Some laptops need windows to control fans, or update bios, control RGB, and so on. Other cases, some people need windows on the hardware but for limited time but they don’t want to install it. Some schools for example need windows on the hardware for exams.
For those that have such limited need of windows on the hardware, it is possible to do so and quite easily. I have done a few times using this tool: [Official] Best Free Windows To Go Creator Wizard Helps Create Portable Windows 11/10/8/7!
My computer is actually a desktop one, so, I don’t have to worry about that, everything for the fans is controlled in my BIOS. My school work is able to work on Windows, Linux or Mac. I appreciate your reference though. I have Windows 10 as a virtual machine for anything that I would need to use Windows for.
I’m trying to find out how to get the virtual machines to recognize USB devices when I have them plugged in, my virtual machine is able to recognize my webcam and printer, which are both USB, but other devices like flash drives for instance, I am not able to get it to recognize. I have the extras installed that VirtualBox has available to get all the drivers and everything on, which that also gives the ability for the virtual machine to have access to host drives that I want to share with the VM. I’m not able to figure out though how to get the USB part done, the video tutorials that I was finding were for older versions of Ubuntu as well as VirtualBox.
Not sure if this is your issue but in Virtualbox, you need an extension pack to enable some features, like usb. This is the download page: Downloads – Oracle VM VirtualBox
Once you have it downloaded, you can add it to Virtualbox by double clicking it or via Virtualbox settings.
That extension pack that you’re referring to is what I was inferring about with the extras. The USB area does not show when I have USB devices plugged in. A video that I found from a few years ago was showing that I needed to go into the User Settings in the Ubuntu settings where there was an option to select for the virtual machine to see the USB, but I was not seeing that when looking in the User settings.
No. In virtualbox itself, open the settings for the virtual machine. There is a usb section. It is there that you can use to connect the connected usb device before you power on the vm itself.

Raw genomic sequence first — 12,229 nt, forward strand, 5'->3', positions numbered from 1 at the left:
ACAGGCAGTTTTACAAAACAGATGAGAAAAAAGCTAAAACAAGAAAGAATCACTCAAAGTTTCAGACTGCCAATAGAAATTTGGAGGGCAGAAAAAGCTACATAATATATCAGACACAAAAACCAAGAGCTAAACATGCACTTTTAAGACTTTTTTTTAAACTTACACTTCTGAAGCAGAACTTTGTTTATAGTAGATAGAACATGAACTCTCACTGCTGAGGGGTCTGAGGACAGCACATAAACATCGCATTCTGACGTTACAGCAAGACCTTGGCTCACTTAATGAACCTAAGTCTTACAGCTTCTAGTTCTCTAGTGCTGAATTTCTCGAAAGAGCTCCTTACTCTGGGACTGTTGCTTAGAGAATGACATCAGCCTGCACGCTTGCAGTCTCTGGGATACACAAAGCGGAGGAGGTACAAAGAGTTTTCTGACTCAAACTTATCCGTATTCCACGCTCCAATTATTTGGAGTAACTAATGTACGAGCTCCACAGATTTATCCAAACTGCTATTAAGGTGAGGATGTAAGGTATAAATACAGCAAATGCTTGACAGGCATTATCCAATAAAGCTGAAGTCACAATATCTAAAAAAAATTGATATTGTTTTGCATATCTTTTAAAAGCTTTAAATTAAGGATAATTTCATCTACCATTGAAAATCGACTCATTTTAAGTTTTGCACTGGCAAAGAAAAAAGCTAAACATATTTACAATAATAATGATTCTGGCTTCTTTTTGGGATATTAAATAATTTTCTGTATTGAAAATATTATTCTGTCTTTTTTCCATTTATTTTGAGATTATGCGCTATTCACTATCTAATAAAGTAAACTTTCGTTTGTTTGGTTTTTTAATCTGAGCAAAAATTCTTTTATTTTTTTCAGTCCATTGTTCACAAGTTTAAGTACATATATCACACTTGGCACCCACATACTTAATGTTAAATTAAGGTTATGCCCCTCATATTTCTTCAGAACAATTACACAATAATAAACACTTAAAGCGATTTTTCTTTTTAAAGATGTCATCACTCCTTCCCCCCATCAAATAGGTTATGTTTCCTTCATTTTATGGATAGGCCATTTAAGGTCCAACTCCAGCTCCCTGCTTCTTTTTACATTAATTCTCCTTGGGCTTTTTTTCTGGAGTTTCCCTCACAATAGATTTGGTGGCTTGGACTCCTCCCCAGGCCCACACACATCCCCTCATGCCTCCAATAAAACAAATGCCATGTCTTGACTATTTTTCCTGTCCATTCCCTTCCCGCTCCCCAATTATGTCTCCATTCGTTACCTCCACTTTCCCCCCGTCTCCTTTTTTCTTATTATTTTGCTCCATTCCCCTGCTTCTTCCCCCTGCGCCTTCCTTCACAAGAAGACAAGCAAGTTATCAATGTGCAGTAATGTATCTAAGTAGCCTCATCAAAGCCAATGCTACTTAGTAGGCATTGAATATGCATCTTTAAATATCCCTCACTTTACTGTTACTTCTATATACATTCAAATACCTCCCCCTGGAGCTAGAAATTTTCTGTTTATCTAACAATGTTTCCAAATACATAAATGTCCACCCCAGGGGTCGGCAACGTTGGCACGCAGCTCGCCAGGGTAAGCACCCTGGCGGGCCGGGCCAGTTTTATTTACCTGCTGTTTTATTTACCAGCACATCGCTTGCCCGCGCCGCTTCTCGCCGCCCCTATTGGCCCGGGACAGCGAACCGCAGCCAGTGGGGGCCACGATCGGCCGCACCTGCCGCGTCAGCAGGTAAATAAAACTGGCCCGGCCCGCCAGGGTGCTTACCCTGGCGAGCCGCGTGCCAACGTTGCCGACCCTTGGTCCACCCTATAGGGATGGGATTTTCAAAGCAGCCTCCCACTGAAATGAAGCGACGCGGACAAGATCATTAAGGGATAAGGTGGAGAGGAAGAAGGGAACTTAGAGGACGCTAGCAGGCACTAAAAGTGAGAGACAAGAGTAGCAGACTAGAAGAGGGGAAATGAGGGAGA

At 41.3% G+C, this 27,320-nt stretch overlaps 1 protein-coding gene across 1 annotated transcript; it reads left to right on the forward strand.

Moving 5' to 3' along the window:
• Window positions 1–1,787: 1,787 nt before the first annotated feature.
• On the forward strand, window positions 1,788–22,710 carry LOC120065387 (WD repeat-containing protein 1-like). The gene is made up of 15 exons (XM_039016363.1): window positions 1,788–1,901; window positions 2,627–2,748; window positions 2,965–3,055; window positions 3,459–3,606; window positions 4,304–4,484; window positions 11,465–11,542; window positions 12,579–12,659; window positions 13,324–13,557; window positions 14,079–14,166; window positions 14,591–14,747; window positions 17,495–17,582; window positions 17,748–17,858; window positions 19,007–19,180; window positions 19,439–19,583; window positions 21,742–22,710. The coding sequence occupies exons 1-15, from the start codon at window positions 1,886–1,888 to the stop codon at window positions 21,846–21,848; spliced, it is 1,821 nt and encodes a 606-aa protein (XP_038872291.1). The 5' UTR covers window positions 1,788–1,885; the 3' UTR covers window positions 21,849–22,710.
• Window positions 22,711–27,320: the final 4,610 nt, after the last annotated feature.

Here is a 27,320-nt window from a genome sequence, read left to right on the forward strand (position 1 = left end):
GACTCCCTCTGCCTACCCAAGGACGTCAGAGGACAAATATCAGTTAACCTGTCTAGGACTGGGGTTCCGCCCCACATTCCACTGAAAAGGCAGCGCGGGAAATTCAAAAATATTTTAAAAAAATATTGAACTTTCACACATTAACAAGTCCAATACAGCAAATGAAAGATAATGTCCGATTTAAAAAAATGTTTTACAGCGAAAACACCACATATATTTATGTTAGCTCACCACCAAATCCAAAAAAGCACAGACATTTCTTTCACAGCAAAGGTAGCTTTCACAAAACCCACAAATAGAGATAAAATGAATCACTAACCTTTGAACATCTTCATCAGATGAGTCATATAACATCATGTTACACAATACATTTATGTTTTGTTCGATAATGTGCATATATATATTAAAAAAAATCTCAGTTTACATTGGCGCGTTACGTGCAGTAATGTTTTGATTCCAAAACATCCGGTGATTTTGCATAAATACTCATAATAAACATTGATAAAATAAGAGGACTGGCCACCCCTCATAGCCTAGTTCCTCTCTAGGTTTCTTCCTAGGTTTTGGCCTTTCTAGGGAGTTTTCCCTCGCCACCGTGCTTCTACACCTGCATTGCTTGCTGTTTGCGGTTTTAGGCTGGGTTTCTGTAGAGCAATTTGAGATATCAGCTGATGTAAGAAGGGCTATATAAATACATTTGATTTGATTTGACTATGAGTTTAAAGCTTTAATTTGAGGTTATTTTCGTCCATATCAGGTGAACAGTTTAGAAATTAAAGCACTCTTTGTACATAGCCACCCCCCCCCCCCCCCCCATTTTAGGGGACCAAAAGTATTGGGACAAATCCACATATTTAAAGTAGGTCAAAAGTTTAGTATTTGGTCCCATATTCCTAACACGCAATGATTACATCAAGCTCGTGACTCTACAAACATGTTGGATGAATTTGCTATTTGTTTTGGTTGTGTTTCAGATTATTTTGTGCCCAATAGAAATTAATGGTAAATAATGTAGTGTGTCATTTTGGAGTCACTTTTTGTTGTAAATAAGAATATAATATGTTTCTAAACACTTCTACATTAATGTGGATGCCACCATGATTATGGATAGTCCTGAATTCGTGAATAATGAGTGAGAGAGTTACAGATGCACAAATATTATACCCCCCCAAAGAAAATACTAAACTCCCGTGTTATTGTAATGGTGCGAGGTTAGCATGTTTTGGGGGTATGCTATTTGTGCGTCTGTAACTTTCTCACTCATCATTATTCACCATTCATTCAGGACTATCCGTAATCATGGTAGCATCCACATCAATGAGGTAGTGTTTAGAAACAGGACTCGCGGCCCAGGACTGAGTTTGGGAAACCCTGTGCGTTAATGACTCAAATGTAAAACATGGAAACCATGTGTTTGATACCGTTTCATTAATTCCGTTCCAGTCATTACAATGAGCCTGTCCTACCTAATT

So, the USB devices would need to be enabled before the VM is started, that’s the only way that they would be able to be detected?
You will have to play to see what the art of the possible is today, but yes the virtualisation hypervisor has to be told what device needs to be connected to which guest. Remember you could be running dozens on guests.
If the usb stuff in virtualbox settings is disabled when the guest is running, you can only edit when the guest is shutdown.
In KVM this is done in real time, I can map and unmap USB devices on the fly, no need to reboot VM. But I remember you said you had issues with it and had to switch to virtualbox.
Virtualbox also allows you to map and share folders between host and guest, maybe that can be another way for you to quickly transfer data without rebooting?
For the sharing of drives, I’m able to share without needing to shutdown and reboot the guest operating system, I was more curious about when I would plug USB devices in, since they were not showing as options in the virtual machine USB area. I have not tried my drawing tablet yet as I’m in the process of packing to move this weekend, but I’ll be trying that after I get to my new place. I know that my camera and printer are both being detected though by my virtual machine.